A community that:
Values and supports the contributions of older people;
celebrates diversity, refutes ageism and reduces inequities;
and provides opportunities for healthy choices that enhance
independence and quality of life.
In an age-friendly community, policies, programs and services are designed to make it easier for older adults to stay active and healthy, so they can continue to contribute economically and socially. Since the World Health Organization (WHO) developed and released its Age-Friendly cities model in 2007, communities across Canada and globally have developed action plans to become more age-friendly, recognizing that every effort benefits citizens of all ages.
World Health Organization (WHO)
In June 2005, the global age-friendly cities project was conceived at an international conference in Brazil. A year later, the project evolved into the global age-friendly cities project with 35 cities involved worldwide and 33 cities directly participating in age-friendly research. The participating cities were selected from both developed and non-developed countries and included four Canadian cities: Halifax, Nova Scotia, Portage la Prairie, Manitoba, Saanich, British Columbia and Sherbrooke, Quebec.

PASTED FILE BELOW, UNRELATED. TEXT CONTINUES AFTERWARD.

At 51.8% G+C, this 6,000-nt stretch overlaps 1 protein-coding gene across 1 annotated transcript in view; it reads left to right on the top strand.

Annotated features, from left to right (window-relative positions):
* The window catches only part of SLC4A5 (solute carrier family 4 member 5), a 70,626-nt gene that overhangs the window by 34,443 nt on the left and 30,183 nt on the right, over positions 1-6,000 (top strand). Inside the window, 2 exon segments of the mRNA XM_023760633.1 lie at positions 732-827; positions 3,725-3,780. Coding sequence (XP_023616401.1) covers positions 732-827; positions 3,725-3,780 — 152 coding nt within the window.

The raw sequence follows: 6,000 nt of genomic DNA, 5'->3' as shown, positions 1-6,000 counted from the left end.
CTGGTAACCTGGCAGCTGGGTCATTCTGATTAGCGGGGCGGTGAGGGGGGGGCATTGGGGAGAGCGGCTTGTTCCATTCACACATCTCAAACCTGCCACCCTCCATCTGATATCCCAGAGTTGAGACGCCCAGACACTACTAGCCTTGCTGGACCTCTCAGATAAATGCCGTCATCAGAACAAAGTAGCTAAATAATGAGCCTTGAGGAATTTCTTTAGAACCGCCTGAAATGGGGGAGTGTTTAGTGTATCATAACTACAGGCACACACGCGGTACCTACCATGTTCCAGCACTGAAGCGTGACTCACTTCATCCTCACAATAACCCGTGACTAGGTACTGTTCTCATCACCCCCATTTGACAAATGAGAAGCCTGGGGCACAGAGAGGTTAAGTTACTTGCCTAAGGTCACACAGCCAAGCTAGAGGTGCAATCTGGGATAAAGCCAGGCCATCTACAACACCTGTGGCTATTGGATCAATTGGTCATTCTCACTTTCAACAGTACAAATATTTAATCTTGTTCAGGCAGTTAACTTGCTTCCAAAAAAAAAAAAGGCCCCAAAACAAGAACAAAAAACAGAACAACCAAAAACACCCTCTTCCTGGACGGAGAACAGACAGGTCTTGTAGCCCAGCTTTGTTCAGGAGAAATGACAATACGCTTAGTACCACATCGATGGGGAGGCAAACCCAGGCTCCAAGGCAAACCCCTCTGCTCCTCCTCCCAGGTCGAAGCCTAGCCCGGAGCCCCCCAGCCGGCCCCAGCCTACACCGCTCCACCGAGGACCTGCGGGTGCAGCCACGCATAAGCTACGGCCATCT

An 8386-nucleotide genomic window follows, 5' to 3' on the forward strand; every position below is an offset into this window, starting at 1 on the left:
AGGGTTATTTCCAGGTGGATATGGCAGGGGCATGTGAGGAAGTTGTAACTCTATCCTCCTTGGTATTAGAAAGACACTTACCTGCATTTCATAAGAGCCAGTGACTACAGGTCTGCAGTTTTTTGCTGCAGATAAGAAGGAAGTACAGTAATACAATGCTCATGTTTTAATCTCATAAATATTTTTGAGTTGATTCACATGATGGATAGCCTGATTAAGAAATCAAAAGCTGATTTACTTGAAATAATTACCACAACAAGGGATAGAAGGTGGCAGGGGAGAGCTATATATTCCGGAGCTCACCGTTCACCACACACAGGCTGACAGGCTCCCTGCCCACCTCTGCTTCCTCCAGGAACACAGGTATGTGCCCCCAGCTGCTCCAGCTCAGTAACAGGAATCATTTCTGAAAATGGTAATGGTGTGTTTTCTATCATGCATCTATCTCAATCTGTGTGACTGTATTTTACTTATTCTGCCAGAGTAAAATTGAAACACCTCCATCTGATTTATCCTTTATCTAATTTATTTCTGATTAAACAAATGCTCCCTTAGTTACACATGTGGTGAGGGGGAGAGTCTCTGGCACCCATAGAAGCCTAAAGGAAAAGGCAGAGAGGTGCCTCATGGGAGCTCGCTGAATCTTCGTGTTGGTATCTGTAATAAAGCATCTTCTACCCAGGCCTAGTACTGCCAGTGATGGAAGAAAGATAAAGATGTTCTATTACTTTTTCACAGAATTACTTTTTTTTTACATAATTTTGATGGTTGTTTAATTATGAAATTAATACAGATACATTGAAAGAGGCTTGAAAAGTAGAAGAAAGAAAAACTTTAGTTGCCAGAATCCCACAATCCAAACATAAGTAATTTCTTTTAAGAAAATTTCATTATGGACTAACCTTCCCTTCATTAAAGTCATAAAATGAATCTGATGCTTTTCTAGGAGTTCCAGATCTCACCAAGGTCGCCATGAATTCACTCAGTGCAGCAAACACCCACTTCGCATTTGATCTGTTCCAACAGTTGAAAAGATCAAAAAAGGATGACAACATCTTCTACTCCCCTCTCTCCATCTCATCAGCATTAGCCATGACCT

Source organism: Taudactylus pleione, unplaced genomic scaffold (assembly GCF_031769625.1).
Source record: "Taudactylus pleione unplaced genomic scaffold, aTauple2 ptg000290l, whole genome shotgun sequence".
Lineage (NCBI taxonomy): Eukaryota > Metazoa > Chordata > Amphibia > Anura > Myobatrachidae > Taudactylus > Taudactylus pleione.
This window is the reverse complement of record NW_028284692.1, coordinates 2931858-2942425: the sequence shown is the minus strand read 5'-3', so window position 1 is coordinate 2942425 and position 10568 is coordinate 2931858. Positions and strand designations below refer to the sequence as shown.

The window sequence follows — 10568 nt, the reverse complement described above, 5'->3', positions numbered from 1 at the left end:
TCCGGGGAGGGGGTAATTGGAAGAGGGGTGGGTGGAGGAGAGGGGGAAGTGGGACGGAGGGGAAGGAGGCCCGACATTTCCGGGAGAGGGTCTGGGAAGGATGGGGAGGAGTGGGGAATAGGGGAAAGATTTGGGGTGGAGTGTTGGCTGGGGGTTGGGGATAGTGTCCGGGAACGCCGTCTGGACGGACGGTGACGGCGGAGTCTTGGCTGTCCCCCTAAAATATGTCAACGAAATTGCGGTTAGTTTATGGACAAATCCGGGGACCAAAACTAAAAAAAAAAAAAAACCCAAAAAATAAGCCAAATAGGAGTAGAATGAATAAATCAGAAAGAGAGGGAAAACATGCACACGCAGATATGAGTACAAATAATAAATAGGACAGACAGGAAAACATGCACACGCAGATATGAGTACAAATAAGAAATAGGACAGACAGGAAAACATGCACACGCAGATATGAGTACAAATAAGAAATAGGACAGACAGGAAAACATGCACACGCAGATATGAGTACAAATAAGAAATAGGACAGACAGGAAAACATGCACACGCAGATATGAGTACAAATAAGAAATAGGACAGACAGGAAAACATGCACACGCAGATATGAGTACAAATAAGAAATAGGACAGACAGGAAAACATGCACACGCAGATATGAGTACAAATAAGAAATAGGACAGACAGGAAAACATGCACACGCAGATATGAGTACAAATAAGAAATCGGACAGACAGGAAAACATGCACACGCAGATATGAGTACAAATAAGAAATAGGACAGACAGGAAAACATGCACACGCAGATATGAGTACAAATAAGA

The age-friendly research primarily involved older persons aged 60 years and over, who discussed their experiences in focus groups. Caregivers who care for older persons and service providers also participated. Nearly 1500 people took part in the focus groups between September 2006 and April 2007.
The discussions were centered on eight topics, or eight age-friendly dimensions, that are commonly referenced to during the community consultations. The eight age-friendly dimensions are as follows:
The research from the 33 cities was incorporated and published in the “Global Age-Friendly Cities: A Guide", released in 2008.